Tag Archives: LMS

Some Early Lines, Old Railway Companies, Aberdeen Railway

Some Early Lines
Old Railway Companies

Aberdeen Railway

Aberdeen, Gateway to Royal Deeside.  LNER/LMS Vintage Travel posyers

Aberdeen, Gateway to Royal Deeside. LNER/LMS Vintage Travel posters http://www.travelpostersonline.com  Frank H.Mason

The Aberdeen Railway was a railway that ran mainly along the North East coast of Scotland south from Aberdeen to Guthrie on the Arbroath and Forfar Railway. There were branches to Montrose and Brechin.

015329_7130a675The sidings and railway lines Aberdeen railway station
View taken from near the top of College Street car park. The station itself is off to the bottom left of the photo.
Creative Commons Licence [Some Rights Reserved] © Copyright Lizzie and licensed for reuse under this Creative Commons Licence.

Incorporated on 31 July 1845 for a line from Guthrie (Arbroath and Forfar Railway) to Aberdeen, with branches to Brechin and Montrose, it was promoted by  Great North of Scotland Railway supporters, who arranged for amalgamation should it be thought appropriate.  However, by the time half the capital was paid up and spent, the Companies had drawn apart.  It was worked by the Scottish Central Railway between 12 May 1851 and31 July 1854, and the Company amalgamated with the Scottish Midland Junction Railway on 29 July 1856 to form the Scottish North Eastern Railway, connecting Perth to Aberdeen. This latter company was absorbed by the Caledonian Railway on 10 August 1866, which in turn became part of the LMS on 1 July 1923.


1 February 1848 – Guthrie (Arbroath and Forfar Railway) to Montrose
1 November 1849 – Dubton to Portlethen
1 April 1850 – Portlethen to Aberdeen Ferryhill
2 August 1853 – Aberdeen Ferryhill to Aberdeen Guild Street

Aberdeen_Railway_Station_-_geograph.org.uk_-_249839The station currently standing was built as Aberdeen Joint Station between 1913–16, replacing an 1867 structure of the same name, on the same site. The station and the new Denburn Valley Line enabled the main line from the south and the commuter line from Deeside to connect
with the line from the north. The lines from the south had previously terminated at the adjacent Aberdeen Guild Street. Even this had not been Aberdeen’s first railway station, that distinction belonging to a previous terminus a short way south at Ferryhill. After the construction of the Joint Station, Guild Street Station became a goods station. Some of its tracks remain, but the vast majority of the site was cleared in 2005.

This image was taken from the Geograph project collection. See this photograph’s page on the Geograph website for the photographer’s contact details. The copyright on this image is owned by Stanley Howe and is licensed for reuse under the Creative Commons Attribution-ShareAlike 2.0 license.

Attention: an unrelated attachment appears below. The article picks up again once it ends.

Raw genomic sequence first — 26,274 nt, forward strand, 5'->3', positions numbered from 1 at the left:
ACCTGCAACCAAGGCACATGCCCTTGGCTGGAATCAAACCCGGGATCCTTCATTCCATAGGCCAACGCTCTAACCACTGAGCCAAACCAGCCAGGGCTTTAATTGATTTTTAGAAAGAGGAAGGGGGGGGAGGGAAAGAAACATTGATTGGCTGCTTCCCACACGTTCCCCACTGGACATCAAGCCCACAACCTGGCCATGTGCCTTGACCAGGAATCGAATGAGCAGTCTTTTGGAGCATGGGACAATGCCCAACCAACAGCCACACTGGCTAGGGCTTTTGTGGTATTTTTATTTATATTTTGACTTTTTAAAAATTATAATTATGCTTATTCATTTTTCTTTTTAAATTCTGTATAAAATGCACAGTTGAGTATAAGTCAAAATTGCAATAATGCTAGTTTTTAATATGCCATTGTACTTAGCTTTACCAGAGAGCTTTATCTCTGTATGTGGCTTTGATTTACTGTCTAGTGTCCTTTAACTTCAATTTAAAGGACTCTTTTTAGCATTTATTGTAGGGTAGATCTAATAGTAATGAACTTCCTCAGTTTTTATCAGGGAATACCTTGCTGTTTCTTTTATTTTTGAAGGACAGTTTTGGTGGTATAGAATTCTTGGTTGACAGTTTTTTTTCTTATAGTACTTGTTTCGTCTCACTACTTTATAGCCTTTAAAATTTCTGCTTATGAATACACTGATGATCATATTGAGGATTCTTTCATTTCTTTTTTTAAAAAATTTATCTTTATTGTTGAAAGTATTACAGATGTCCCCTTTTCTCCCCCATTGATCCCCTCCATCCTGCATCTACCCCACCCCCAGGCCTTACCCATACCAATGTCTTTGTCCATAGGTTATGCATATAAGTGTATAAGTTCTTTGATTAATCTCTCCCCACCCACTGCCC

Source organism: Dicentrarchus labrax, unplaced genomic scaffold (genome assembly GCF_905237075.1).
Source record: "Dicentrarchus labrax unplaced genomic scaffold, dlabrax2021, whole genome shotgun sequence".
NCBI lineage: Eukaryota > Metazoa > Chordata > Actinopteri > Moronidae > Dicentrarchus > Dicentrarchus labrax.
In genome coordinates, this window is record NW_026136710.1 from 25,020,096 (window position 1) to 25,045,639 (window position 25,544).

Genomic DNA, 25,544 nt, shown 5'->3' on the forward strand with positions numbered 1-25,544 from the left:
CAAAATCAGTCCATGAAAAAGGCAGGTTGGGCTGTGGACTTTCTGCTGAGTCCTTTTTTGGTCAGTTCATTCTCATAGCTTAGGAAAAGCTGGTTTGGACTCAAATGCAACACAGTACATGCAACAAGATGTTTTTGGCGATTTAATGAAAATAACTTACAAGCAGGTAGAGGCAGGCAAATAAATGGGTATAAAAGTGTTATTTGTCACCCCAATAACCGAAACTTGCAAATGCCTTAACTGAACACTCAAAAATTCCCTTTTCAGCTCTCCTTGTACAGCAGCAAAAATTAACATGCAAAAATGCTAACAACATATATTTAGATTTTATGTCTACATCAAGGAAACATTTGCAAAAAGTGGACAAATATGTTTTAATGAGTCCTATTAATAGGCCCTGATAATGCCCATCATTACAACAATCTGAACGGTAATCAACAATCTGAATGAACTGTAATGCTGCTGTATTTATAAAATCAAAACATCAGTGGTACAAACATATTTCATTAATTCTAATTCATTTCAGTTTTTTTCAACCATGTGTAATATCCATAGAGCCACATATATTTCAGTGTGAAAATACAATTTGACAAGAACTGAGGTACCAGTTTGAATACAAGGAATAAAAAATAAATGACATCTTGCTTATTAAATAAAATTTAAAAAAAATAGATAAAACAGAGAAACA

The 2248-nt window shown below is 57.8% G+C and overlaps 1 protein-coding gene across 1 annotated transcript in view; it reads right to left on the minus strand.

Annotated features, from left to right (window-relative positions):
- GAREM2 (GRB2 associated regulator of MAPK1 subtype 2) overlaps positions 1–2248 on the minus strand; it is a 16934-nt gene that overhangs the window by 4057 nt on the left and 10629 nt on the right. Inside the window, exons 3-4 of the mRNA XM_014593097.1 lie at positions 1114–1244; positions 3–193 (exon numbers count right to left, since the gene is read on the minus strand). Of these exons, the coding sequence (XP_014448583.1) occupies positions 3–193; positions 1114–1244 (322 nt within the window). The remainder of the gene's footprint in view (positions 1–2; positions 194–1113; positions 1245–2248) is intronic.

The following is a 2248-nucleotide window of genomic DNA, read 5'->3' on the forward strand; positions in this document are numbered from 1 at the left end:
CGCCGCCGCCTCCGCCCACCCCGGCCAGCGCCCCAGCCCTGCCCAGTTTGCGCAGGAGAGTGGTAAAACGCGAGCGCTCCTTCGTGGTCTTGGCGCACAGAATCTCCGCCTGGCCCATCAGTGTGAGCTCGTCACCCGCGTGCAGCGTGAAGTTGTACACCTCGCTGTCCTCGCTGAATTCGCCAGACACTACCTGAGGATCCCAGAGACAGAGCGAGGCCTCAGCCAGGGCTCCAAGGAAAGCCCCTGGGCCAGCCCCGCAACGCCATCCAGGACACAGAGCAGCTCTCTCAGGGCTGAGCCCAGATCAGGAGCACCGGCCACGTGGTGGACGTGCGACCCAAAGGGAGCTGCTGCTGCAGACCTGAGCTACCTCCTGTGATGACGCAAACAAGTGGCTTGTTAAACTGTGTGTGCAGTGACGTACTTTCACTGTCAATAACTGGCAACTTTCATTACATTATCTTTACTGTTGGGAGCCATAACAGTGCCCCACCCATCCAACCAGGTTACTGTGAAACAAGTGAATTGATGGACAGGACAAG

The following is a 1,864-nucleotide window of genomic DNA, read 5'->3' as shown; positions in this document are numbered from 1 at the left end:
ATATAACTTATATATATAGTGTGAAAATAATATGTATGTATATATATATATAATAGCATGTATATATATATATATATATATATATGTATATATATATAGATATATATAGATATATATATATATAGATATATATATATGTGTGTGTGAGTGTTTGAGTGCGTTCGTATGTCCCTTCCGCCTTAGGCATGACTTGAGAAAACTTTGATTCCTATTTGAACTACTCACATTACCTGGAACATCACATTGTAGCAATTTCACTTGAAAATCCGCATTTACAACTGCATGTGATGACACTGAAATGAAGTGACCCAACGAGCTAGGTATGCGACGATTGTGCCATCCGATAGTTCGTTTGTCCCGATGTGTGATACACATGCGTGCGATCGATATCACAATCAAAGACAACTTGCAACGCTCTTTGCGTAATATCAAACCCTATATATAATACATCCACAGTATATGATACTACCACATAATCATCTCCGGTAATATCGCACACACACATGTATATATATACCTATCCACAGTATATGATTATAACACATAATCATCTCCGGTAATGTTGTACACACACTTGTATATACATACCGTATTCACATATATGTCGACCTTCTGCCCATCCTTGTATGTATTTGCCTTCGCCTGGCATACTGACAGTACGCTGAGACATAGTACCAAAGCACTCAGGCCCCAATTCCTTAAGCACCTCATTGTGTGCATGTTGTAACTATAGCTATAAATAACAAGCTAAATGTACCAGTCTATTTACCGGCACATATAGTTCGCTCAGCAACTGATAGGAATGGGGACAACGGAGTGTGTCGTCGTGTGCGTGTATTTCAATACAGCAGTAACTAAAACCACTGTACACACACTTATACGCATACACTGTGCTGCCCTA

Some Early Lines, Old Railway Companies, London, Midland & Scottish Railway

Some Early Lines

Old Railway Companies

1393 LMS Coat of ArmsIn Chasewater Railway Museum

London, Midland & Scottish Railway

Formed by the amalgamation, with effect from 1 January 1923, of the Furness Railway, Glasgow & South Western Railway, Highland Railway, London & North Western Railway, Midland Railway and North London Railway. Many smaller companies were absorbed at the same time including several in Ireland, previously owned by the Midland Railway. The Caledonian Railway and the North Staffordshire Railway, because of certain legal requirements not completed by the due date, entered the fold from 1 July 1923. This gave the LMS lines stretching from Thurso to Bournemouth (via the Somerset & Dorset Railway) and from Holyhead to Lowestoft (via the Midland & Great Northern Joint Railway), and access to Southend (LT&SR) and South Wales (via the ex-Neath & Brecon Railway).

Under the Transport Act 1947, along with the other members of the “Big Four” British railway companies (GWR, LNER and SR), the LMS was nationalised on 1 January 1948, becoming part of the state-owned British Railways.

The LMS was the largest of the Big Four railway companies serving routes in England, Northern Ireland, Scotland and Wales.

800px-LMS_shield_on_station_in_leedsLMS shield carved into stonework on station building in Leeds
Date  17 September 2007 (original upload date)

Source:  Transfered from en.wikipedia Transfer was stated to be made by User:oxyman. Author  Original uploader was Redvers at en.wikipedia
(Original text : Redvers)  Licensing:  This file is licensed under the Creative Commons Attribution 3.0 Unported license.

Steam Locomotives of a Leisurely Era – 1937 ‘Coronation’ Pacifics – London Midland & Scottish Railway

Steam Locomotives of a Leisurely Era
1937 ‘Coronation’ Pacifics
London Midland & Scottish Railway

6229 Duchess of Hamilton as first built

6229 Duchess of Hamilton as first built

Following the success of the ‘Princess’ class Pacifics an improved design was put in hand, and five engines appeared in 1937 for working the newly inaugurated high-speed service between London and Glasgow. The heating surface, cylinders and piston valves were enlarged, and the driving wheel diameter increased to 6’ 9”, but the most striking change was the fully streamlined casing, which while impressive was also aesthetically extremely ugly. The engines were also painted a bright shade of blue with horizontal white bands to match the new train, which was similarly adorned. Nos.6225-9 which followed, were, however, painted in standard LMS maroon. The next batch, Nos.6230-4, were non-streamlined and presented a handsome appearance. Further additions to the class were Nos. 6235-48, all streamlined, and finally, between 1944 and 1948 there came Nos. 6249-57, without streamlining. No.6256 was named after its designer, Sir William Á. Stanier, F.R.S. This, and No.6257 had roller bearings. The outer casing was removed from all the streamlined engines, as it was found to be of little value at speeds below 90 mph or so, and was a nuisance to the maintenance staff as it rendered parts of the engine somewhat inaccessible. To combat the trouble of drifting steam over the cab, all the class was fitted with smoke deflectors, but strangely this was never found necessary with the earlier ‘Princess’ class.